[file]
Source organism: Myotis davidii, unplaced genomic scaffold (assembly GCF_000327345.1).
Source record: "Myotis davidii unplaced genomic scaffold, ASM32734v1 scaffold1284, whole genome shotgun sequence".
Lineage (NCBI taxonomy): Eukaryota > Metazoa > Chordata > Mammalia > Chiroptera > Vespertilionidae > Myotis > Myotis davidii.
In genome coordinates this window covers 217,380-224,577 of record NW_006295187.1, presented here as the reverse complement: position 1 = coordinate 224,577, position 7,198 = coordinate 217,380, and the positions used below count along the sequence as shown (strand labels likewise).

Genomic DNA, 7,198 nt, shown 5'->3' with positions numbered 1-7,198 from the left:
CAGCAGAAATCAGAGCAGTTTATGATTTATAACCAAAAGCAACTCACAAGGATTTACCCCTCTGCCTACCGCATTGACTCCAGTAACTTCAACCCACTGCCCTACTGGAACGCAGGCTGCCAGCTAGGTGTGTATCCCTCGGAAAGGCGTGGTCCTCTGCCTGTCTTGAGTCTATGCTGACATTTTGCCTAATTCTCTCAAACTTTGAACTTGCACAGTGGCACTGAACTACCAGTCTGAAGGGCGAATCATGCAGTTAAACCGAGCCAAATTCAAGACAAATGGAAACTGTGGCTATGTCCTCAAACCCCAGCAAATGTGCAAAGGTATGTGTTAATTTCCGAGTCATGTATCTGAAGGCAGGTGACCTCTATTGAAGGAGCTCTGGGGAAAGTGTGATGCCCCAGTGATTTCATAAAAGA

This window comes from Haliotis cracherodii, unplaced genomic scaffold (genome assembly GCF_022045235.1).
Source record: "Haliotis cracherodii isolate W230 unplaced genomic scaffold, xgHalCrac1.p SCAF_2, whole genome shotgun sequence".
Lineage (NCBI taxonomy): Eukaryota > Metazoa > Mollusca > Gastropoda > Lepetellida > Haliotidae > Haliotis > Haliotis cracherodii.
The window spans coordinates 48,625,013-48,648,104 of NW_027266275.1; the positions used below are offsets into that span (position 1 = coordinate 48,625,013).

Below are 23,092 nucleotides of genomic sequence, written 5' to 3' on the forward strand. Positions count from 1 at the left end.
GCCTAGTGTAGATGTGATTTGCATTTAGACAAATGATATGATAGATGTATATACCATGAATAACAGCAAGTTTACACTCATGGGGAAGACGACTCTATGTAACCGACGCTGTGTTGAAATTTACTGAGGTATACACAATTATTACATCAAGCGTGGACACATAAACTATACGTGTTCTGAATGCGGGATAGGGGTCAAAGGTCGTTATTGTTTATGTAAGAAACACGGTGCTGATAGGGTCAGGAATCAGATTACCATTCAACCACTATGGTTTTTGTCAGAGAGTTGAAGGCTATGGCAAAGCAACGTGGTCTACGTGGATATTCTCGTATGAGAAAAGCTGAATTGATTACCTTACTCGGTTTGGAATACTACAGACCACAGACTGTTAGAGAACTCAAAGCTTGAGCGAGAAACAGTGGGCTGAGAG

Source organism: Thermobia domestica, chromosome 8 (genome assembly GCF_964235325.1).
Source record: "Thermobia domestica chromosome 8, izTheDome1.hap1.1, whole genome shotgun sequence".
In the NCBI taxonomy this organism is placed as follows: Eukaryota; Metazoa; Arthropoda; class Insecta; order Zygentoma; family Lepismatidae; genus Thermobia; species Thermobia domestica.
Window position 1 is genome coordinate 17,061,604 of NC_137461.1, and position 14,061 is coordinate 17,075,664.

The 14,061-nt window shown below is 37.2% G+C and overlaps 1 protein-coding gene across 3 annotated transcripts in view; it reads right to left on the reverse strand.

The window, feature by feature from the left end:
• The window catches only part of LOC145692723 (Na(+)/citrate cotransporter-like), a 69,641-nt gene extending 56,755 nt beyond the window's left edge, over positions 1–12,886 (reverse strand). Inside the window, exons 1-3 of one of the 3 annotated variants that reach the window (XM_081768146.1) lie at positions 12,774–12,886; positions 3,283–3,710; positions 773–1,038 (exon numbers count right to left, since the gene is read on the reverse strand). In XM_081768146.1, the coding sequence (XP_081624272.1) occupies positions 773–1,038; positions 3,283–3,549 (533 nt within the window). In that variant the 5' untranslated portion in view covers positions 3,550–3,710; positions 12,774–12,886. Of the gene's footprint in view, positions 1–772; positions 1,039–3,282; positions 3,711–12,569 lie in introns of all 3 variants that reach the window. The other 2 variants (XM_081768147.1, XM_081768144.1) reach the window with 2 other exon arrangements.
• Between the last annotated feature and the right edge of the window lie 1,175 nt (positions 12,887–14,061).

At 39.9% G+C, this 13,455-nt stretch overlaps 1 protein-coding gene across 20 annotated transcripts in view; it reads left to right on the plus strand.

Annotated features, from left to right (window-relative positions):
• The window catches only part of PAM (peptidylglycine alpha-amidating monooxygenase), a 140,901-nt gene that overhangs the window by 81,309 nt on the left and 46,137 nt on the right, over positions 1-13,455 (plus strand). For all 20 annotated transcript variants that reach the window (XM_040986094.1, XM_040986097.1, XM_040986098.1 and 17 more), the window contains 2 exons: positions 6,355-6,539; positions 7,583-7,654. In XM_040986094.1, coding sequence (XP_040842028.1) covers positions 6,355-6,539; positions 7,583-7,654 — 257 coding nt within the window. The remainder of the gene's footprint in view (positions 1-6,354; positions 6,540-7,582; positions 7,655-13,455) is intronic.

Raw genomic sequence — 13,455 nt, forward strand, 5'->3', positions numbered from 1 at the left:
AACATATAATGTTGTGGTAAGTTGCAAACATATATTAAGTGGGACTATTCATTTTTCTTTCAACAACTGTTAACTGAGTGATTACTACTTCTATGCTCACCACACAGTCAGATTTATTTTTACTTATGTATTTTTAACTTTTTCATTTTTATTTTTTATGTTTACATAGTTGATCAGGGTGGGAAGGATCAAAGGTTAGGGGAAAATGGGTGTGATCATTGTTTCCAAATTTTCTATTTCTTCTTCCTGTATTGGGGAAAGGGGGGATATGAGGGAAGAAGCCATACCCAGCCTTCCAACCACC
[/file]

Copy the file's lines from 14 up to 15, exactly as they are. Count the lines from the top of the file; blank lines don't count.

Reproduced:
Source record: "Thermobia domestica chromosome 8, izTheDome1.hap1.1, whole genome shotgun sequence".
In the NCBI taxonomy this organism is placed as follows: Eukaryota; Metazoa; Arthropoda; class Insecta; order Zygentoma; family Lepismatidae; genus Thermobia; species Thermobia domestica.